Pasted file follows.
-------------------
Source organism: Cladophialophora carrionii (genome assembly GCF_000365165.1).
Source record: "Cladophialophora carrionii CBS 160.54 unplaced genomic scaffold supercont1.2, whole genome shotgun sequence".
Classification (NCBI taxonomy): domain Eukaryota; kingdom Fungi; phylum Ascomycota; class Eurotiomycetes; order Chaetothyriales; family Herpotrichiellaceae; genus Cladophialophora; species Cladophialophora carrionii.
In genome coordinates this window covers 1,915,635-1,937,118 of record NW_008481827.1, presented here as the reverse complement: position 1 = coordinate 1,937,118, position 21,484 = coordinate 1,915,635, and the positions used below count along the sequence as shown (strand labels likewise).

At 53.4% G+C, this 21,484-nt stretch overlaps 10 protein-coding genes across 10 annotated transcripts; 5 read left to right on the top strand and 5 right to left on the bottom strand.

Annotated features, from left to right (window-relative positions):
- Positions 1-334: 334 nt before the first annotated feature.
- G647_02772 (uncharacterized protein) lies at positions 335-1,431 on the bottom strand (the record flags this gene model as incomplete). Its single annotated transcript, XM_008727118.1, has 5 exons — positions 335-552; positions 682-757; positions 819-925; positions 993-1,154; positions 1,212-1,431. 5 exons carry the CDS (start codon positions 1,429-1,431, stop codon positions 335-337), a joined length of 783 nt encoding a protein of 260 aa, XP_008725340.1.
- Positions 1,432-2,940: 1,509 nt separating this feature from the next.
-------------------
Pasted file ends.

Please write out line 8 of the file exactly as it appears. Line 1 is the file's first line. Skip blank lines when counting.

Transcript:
- G647_02772 (uncharacterized protein) lies at positions 335-1,431 on the bottom strand (the record flags this gene model as incomplete). Its single annotated transcript, XM_008727118.1, has 5 exons — positions 335-552; positions 682-757; positions 819-925; positions 993-1,154; positions 1,212-1,431. 5 exons carry the CDS (start codon positions 1,429-1,431, stop codon positions 335-337), a joined length of 783 nt encoding a protein of 260 aa, XP_008725340.1.